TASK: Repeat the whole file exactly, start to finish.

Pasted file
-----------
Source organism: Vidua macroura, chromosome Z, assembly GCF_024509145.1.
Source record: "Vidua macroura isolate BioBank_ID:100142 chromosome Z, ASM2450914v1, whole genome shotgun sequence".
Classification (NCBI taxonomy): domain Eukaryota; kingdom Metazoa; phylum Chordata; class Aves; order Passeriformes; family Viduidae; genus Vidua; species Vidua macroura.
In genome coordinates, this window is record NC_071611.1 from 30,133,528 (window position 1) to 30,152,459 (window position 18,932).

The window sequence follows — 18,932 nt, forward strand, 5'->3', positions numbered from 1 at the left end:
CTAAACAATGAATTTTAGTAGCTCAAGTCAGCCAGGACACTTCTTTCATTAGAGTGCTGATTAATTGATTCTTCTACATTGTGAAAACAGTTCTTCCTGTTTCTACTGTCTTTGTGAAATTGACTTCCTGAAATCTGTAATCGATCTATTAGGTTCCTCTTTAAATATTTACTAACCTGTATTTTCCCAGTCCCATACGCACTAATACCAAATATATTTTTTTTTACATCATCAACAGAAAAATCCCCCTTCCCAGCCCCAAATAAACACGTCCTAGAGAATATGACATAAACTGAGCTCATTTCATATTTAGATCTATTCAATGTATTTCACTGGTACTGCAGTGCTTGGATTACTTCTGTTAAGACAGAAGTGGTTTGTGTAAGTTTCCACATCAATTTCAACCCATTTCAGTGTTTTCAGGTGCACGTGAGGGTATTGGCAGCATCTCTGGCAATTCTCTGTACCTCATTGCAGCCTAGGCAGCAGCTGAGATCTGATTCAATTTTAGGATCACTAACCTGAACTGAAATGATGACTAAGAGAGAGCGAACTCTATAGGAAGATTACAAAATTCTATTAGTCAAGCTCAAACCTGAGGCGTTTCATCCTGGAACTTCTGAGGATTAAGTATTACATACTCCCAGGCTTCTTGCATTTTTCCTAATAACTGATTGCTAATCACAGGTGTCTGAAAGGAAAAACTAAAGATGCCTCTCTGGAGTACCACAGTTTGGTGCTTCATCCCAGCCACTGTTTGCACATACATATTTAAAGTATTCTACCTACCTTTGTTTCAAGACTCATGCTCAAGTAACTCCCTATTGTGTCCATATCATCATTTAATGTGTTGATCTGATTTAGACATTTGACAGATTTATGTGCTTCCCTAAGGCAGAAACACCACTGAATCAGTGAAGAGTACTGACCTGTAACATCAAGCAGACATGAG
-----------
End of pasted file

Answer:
Source organism: Vidua macroura, chromosome Z, assembly GCF_024509145.1.
Source record: "Vidua macroura isolate BioBank_ID:100142 chromosome Z, ASM2450914v1, whole genome shotgun sequence".
Classification (NCBI taxonomy): domain Eukaryota; kingdom Metazoa; phylum Chordata; class Aves; order Passeriformes; family Viduidae; genus Vidua; species Vidua macroura.
In genome coordinates, this window is record NC_071611.1 from 30,133,528 (window position 1) to 30,152,459 (window position 18,932).

The window sequence follows — 18,932 nt, forward strand, 5'->3', positions numbered from 1 at the left end:
CTAAACAATGAATTTTAGTAGCTCAAGTCAGCCAGGACACTTCTTTCATTAGAGTGCTGATTAATTGATTCTTCTACATTGTGAAAACAGTTCTTCCTGTTTCTACTGTCTTTGTGAAATTGACTTCCTGAAATCTGTAATCGATCTATTAGGTTCCTCTTTAAATATTTACTAACCTGTATTTTCCCAGTCCCATACGCACTAATACCAAATATATTTTTTTTTACATCATCAACAGAAAAATCCCCCTTCCCAGCCCCAAATAAACACGTCCTAGAGAATATGACATAAACTGAGCTCATTTCATATTTAGATCTATTCAATGTATTTCACTGGTACTGCAGTGCTTGGATTACTTCTGTTAAGACAGAAGTGGTTTGTGTAAGTTTCCACATCAATTTCAACCCATTTCAGTGTTTTCAGGTGCACGTGAGGGTATTGGCAGCATCTCTGGCAATTCTCTGTACCTCATTGCAGCCTAGGCAGCAGCTGAGATCTGATTCAATTTTAGGATCACTAACCTGAACTGAAATGATGACTAAGAGAGAGCGAACTCTATAGGAAGATTACAAAATTCTATTAGTCAAGCTCAAACCTGAGGCGTTTCATCCTGGAACTTCTGAGGATTAAGTATTACATACTCCCAGGCTTCTTGCATTTTTCCTAATAACTGATTGCTAATCACAGGTGTCTGAAAGGAAAAACTAAAGATGCCTCTCTGGAGTACCACAGTTTGGTGCTTCATCCCAGCCACTGTTTGCACATACATATTTAAAGTATTCTACCTACCTTTGTTTCAAGACTCATGCTCAAGTAACTCCCTATTGTGTCCATATCATCATTTAATGTGTTGATCTGATTTAGACATTTGACAGATTTATGTGCTTCCCTAAGGCAGAAACACCACTGAATCAGTGAAGAGTACTGACCTGTAACATCAAGCAGACATGAG